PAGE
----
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Causal Exclusion and Multiple Realizations


A critical analysis of recent interventionist responses to the causal exclusion problem is presented. It is argued that the response can indeed offer a solution to the problem, but one that is based on renouncing the multiple realizability thesis. The account amounts to the rejection of nonreductive physicalism and would thus be unacceptable to many. It is further shown that if the multiple realizability thesis is brought back in and conjoined with the interventionist notion of causation, inter-level causation is ruled out altogether.

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Fig. 1


  1. This discussion follows Shapiro (2010, 2012) and List and Menzies (2009) in couching causal relata in terms of properties.

  2. Note that contrary to what Shapiro (2010, 2012) proposes, it does not help to postulate an additional variable P 0 that is supposed to function as a prior common cause of both M and P, for let V = {P 0, M, P, M*, P*}, where the previous constraints apply. If you now want to test whether M is a cause of P*, with respect to V, you must again hold fixed all the other variables in V. So you hold fixed not only P but also its cause P 0, which means that there is no reason to think that P* would change. Hence, just like above, M is not a cause of P*. The requirement that one must hold fixed the common causes is simply contained in the requirement that one has to hold fixed all the other variables except the hypothetical cause and effect variables.

  3. Note, however, that according to the causal theory of properties (according to which properties with the same causal profile are identical) (Shoemaker 1980, 1998, 2007) one is compelled to conclude that mental properties and their realizers are identical.

  4. More precisely: it is possible to hold M present while its realizer is being manipulated. If M is absent, its possible realizers must also be absent and their states cannot be changed without simultaneously changing the state of M (for the presence of any realizer would necessitate the presence of M).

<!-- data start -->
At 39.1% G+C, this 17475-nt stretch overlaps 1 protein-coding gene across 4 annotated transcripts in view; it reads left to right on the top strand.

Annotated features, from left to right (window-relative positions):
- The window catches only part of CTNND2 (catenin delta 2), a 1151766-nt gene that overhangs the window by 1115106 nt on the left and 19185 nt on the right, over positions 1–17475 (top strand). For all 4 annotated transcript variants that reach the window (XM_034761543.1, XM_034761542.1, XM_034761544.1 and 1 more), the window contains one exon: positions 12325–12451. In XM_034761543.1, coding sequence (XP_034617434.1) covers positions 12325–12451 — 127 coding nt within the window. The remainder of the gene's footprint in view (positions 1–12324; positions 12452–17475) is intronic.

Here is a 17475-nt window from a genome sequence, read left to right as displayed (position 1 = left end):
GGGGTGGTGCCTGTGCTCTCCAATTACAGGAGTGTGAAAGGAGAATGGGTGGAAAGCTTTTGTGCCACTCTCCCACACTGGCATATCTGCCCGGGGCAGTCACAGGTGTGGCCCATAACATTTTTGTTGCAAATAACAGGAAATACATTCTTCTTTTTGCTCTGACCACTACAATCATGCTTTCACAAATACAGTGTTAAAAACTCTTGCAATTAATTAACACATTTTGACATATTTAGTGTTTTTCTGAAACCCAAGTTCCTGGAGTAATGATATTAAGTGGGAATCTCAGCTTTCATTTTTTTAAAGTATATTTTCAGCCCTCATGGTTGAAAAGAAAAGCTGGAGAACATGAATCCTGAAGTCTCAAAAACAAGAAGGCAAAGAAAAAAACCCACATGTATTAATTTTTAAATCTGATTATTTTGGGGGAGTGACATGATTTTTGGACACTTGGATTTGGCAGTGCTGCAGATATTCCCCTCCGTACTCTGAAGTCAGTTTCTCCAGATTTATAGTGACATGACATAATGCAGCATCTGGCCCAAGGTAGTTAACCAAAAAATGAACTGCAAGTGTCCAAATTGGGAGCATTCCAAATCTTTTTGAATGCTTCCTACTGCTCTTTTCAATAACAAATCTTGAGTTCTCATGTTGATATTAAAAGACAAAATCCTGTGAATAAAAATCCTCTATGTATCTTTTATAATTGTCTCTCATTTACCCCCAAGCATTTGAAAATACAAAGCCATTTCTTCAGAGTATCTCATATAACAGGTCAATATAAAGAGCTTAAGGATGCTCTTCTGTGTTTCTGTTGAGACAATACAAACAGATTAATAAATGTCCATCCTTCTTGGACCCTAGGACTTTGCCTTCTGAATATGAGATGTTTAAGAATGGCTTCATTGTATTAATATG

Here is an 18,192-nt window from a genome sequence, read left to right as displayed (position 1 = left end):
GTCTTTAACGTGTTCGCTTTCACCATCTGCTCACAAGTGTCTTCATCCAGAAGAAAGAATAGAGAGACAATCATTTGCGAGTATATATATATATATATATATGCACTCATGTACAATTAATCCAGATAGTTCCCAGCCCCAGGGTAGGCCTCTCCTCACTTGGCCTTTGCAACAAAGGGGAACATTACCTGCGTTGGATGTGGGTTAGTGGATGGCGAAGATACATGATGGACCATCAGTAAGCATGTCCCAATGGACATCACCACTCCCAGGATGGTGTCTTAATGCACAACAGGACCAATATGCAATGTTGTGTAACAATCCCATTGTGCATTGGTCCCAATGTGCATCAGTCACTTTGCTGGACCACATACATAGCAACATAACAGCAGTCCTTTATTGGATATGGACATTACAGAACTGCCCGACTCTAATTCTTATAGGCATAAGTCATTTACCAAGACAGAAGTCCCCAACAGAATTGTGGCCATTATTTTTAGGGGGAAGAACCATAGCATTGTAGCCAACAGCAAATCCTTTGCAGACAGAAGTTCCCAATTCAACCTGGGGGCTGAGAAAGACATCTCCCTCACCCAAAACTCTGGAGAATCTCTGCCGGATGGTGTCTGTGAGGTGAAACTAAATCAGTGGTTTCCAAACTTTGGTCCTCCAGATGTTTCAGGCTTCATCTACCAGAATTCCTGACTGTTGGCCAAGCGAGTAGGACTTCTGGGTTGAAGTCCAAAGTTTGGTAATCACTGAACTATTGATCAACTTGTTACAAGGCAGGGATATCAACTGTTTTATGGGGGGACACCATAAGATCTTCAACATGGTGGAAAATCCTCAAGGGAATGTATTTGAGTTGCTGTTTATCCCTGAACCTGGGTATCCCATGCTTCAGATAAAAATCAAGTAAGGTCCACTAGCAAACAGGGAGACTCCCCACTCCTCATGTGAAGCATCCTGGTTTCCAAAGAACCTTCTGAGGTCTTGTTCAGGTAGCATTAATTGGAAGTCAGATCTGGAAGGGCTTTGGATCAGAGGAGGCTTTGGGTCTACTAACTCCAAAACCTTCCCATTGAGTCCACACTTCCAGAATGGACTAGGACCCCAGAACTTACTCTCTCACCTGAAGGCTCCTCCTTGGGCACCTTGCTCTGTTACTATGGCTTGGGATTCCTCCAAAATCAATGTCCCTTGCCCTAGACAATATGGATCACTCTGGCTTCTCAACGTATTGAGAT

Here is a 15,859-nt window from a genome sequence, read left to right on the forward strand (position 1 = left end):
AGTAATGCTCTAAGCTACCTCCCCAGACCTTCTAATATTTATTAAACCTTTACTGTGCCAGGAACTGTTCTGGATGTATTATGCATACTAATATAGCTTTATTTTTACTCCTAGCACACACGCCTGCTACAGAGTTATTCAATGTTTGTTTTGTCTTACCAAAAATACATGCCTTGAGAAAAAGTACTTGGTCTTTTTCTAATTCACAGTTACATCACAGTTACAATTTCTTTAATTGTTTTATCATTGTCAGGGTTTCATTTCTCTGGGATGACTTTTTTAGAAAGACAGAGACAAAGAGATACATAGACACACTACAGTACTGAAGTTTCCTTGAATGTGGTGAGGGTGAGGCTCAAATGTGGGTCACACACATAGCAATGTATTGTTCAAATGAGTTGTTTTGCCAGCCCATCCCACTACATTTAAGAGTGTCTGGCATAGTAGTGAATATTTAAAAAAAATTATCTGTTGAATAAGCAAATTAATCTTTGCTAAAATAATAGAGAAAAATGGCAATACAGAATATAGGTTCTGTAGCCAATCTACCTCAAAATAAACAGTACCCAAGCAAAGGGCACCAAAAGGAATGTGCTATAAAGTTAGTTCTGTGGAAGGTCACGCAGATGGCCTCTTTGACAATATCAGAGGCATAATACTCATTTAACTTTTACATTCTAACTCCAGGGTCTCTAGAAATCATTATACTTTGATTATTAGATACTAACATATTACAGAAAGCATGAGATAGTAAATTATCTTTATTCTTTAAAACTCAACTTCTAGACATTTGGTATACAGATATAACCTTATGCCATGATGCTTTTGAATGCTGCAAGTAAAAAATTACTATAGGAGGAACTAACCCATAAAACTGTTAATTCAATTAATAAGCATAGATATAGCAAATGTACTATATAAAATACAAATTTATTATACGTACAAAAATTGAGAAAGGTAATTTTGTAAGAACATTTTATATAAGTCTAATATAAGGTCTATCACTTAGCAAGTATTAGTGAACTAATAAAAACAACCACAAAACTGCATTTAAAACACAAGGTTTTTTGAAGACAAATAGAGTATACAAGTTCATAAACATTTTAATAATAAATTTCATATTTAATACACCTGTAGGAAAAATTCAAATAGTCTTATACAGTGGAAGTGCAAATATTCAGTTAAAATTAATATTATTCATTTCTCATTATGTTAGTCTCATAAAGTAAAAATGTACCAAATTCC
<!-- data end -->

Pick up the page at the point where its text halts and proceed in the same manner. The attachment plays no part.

5. To be clear, these results are based on the semantics of counterfactuals introduced by List and Menzies (2009). It is assumed that there is a system of nested spheres of possible worlds centered on w and that the smallest sphere around w contains worlds where different physical realizers of the mental properties are present. Each of these worlds counts as a relevant possible alternative from the perspective of w. Among these worlds are both (M & ~P)-worlds and (M* & ~P*)-worlds.

  6. Note that none of this needs to contradict the results of List and Menzies’ (2009). They use only a single effect property (B) that is deemed to be on a higher or lower-level depending on the level of the cause property. So List and Menzies (2009) do not actually address the issue of inter-level causation at all, even though their use of the notions of “upwards exclusion” and “downwards exclusion” might suggest otherwise.


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I am grateful to an anonymous referee of Topoi for her critical comments on an earlier version of this article. This study has been financially supported by the Finnish Cultural Foundation and the Waldemar von Frenckell Foundation.

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Correspondence to Tuomas K. Pernu.

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Pernu, T.K. Causal Exclusion and Multiple Realizations. Topoi 33, 525–530 (2014).

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  • Causality
  • Counterfactuals
  • Epiphenomenalism
  • Interactionism
  • Interventionism
  • Nonreductive physicalism